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Massachusetts woman pleads guilty to identity theft and unemployment fraud related to COVID-19 pandemic

A Stoneham woman pleaded guilty today in connection with her involvement in a scheme to fraudulently obtain COVID-19-related unemployment assistance using stolen identities.

Lilly Nguyen, 24, pleaded guilty to conspiracy to commit wire fraud and aggravated identity theft. U.S. District Court Judge Denise J. Casper scheduled sentencing for Dec. 1, 2021. In April 2021, Nguyen was previously charged in a criminal complaint with an alleged co-conspirator.

The Coronavirus Aid, Relief, and Economic Security Act (CARES Act) created a temporary federal unemployment insurance program called Pandemic Unemployment Assistance. The program is administered by the Massachusetts Department of Unemployment Assistance and provides unemployment insurance benefits for individuals who are not eligible for other types of unemployment benefits (e.g., the self-employed, independent contractors, or gig economy workers).

Nguyen participated in a scheme to submit fraudulent Pandemic Unemployment Assistance claims using the stolen personally identifiable information of others. The investigation connected Nguyen and her alleged co-conspirator to more than $250,000 in unemployment claims between April and December 2020.

The charge of conspiracy to commit wire fraud provides for a sentence of up to 20 years in prison, up to three years of supervised release and a fine of $250,000. The charge of aggravated identity theft provides for a mandatory sentence of two years in prison to be served consecutively to any other sentenced imposed, one year of supervised release and a fine of $250,000. Sentences are imposed by a federal district court judge based upon the U.S. Sentencing Guidelines and other statutory factors.

Acting United States Attorney Nathaniel R. Mendell; Joseph R. Bonavolanta, Special Agent in Charge of the Federal Bureau of Investigation, Boston Division; and Nikitas Splagounias, Acting Special Agent in Charge of the U.S. Department of Labor, Office of Inspector General, Office of Investigations, Labor Racketeering and Fraud made the announcement. Special assistance was provided by the Massachusetts Department of Unemployment Assistance. Assistant U.S. Attorney Christopher J. Markham of Mendell’s Securities, Financial & Cyber Fraud Unit is prosecuting the case.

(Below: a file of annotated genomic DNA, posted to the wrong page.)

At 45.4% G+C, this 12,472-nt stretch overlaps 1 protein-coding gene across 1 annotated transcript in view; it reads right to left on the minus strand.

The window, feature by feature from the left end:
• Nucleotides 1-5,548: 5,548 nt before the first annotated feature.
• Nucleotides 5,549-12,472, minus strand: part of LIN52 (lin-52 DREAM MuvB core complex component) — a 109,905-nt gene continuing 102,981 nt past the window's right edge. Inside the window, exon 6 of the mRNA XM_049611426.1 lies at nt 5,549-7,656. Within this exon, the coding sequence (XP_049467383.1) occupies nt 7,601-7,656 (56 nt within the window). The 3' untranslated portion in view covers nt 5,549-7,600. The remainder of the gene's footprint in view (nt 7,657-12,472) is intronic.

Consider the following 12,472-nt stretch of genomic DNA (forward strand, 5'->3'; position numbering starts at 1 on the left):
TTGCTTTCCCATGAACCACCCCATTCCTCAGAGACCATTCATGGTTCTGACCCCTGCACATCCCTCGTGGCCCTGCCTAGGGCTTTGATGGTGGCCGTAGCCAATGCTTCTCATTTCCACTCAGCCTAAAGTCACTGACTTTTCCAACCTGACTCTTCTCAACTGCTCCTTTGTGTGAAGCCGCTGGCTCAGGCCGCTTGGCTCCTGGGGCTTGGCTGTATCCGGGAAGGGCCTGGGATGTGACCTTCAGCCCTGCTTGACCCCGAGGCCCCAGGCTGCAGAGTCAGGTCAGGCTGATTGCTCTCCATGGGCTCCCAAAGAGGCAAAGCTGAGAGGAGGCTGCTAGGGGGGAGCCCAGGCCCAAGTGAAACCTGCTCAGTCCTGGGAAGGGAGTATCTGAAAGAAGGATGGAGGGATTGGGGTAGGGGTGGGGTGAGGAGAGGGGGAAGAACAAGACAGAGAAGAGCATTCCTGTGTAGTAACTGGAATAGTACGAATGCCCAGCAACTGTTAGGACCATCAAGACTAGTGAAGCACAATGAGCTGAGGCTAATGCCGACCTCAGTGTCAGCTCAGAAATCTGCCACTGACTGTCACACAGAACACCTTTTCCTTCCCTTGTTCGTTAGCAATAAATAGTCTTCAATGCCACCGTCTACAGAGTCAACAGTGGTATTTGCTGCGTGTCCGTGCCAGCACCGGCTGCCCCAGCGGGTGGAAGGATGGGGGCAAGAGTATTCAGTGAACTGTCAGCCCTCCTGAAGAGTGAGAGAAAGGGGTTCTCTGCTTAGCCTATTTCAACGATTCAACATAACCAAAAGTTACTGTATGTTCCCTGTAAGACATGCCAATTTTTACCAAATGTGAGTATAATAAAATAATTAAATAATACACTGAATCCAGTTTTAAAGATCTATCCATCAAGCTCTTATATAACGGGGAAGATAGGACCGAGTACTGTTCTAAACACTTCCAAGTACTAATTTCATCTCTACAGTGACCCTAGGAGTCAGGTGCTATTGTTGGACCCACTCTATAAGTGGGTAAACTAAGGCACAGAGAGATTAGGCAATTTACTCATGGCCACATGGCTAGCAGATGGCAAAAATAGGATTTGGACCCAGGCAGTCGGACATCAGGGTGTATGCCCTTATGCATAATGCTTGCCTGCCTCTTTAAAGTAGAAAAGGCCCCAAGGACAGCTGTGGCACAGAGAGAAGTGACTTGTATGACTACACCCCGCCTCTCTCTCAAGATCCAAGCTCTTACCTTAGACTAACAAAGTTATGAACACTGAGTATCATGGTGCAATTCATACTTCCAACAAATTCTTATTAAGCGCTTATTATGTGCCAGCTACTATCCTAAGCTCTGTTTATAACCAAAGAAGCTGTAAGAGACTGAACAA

On May 17, 2021, the Attorney General established the COVID-19 Fraud Enforcement Task Force to marshal the resources of the Department of Justice in partnership with agencies across government to enhance efforts to combat and prevent pandemic-related fraud. The Task Force bolsters efforts to investigate and prosecute the most culpable domestic and international criminal actors and assists agencies tasked with administering relief programs to prevent fraud by, among other methods, augmenting and incorporating existing coordination mechanisms, identifying resources and techniques to uncover fraudulent actors and their schemes, and sharing and harnessing information and insights gained from prior enforcement efforts. For more information on the Department’s response to the pandemic, please visit https://www.justice.gov/coronavirus.

Anyone with information about allegations of attempted fraud involving COVID-19 can report it by calling the Department of Justice’s National Center for Disaster Fraud (NCDF) Hotline at 866-720-5721 or via the NCDF Web Complaint Form at: https://www.justice.gov/disaster-fraud/ncdf-disaster-complaint-form.

The details contained in the charging documents are allegations. The remaining defendant is presumed innocent unless and until proven guilty beyond a reasonable doubt in a court of law.

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